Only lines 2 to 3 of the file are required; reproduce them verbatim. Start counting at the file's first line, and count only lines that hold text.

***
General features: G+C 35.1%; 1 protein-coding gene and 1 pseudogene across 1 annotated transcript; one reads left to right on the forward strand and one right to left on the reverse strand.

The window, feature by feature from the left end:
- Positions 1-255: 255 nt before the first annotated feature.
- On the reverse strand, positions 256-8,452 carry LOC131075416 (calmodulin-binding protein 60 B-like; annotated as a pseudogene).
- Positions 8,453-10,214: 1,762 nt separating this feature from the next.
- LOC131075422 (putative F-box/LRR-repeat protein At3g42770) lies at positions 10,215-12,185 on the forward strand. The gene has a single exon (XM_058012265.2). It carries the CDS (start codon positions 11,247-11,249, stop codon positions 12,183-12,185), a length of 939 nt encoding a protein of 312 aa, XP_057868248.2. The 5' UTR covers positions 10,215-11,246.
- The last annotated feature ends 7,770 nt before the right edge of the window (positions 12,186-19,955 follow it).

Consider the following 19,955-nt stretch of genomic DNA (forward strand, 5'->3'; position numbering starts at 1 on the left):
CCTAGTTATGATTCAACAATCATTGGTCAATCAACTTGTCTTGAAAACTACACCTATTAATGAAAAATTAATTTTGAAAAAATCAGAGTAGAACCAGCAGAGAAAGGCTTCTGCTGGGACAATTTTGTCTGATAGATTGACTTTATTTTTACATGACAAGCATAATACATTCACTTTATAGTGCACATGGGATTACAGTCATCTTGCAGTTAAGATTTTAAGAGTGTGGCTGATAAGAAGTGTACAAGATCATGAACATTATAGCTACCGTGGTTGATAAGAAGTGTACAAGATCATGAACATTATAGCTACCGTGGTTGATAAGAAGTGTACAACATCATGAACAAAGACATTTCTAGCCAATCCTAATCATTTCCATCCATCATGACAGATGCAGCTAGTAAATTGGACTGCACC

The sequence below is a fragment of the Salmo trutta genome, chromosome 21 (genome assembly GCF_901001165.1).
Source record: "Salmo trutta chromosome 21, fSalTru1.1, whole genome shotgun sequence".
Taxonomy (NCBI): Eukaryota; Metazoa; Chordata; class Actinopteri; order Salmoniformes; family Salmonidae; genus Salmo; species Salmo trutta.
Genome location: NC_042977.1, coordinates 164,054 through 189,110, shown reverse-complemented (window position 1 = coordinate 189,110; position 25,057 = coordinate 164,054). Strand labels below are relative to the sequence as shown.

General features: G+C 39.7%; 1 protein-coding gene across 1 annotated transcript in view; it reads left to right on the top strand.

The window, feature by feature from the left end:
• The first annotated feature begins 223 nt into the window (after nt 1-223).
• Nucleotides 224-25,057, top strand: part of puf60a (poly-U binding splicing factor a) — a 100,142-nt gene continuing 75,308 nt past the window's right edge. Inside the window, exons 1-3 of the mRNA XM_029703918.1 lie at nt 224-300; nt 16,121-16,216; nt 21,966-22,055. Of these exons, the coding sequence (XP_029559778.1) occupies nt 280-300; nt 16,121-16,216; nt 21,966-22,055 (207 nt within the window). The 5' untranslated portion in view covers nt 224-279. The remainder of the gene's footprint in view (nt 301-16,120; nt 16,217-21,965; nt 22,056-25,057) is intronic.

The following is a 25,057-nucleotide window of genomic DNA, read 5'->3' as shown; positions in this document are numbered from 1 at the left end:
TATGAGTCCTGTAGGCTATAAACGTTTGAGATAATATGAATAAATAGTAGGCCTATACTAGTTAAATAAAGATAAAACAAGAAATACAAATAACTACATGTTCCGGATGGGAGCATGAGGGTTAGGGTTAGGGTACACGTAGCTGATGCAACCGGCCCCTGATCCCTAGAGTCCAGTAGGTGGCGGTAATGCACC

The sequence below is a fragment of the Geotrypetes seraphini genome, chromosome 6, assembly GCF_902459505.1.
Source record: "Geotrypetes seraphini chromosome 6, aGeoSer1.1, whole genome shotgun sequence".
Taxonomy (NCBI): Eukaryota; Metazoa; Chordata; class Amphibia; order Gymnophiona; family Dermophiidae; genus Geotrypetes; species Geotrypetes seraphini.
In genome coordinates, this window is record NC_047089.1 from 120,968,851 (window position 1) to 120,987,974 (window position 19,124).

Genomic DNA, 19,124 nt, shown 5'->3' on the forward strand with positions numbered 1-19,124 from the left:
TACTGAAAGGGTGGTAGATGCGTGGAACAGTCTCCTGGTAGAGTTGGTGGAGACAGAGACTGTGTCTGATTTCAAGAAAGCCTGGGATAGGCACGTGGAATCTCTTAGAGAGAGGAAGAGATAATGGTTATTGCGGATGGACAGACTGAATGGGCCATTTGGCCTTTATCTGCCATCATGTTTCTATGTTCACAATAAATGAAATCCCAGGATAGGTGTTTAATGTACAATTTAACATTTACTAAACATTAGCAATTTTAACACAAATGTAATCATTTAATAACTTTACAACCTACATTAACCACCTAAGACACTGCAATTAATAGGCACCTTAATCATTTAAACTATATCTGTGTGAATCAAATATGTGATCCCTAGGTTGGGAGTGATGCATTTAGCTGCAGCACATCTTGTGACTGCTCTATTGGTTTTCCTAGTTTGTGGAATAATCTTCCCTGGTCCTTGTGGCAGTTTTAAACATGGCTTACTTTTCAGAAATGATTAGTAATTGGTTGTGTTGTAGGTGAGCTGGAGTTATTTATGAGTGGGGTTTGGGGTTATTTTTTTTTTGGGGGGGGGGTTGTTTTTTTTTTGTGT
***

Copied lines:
The window, feature by feature from the left end:
- Positions 1-255: 255 nt before the first annotated feature.